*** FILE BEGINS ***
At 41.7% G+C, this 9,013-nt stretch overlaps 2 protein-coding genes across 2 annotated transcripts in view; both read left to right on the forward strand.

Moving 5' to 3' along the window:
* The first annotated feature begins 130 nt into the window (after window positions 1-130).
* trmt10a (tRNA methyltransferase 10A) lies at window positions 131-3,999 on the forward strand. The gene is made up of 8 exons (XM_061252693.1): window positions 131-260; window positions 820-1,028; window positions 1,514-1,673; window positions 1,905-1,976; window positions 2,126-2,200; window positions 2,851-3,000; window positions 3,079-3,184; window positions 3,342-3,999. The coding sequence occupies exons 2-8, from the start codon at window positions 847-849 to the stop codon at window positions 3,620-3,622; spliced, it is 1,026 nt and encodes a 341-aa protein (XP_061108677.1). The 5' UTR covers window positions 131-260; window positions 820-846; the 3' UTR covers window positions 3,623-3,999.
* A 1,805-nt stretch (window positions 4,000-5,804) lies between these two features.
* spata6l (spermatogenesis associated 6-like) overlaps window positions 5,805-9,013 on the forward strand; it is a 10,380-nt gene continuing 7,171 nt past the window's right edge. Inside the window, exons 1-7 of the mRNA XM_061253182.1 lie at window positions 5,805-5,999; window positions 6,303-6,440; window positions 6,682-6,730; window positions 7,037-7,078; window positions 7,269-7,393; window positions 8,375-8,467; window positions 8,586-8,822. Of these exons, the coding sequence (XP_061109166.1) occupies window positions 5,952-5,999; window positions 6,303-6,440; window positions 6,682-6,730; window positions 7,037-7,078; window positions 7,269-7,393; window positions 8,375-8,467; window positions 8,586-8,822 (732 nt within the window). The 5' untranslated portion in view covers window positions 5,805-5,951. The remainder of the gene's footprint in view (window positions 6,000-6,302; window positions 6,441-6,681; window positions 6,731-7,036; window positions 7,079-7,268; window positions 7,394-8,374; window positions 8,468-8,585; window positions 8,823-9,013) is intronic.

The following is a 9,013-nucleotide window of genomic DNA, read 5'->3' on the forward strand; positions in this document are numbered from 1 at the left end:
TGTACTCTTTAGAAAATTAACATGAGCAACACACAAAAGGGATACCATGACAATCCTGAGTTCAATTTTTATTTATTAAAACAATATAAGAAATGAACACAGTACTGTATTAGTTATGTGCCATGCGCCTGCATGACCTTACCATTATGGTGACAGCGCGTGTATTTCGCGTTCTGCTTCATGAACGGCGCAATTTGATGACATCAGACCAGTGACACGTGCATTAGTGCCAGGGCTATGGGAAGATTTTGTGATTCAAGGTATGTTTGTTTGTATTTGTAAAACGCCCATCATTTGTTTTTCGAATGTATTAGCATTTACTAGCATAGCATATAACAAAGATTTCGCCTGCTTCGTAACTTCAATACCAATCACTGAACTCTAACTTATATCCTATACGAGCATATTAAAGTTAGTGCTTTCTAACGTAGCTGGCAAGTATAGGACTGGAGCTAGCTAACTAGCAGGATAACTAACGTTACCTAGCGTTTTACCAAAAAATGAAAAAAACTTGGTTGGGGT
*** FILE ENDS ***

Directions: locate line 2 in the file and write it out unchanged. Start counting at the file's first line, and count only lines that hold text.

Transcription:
Moving 5' to 3' along the window: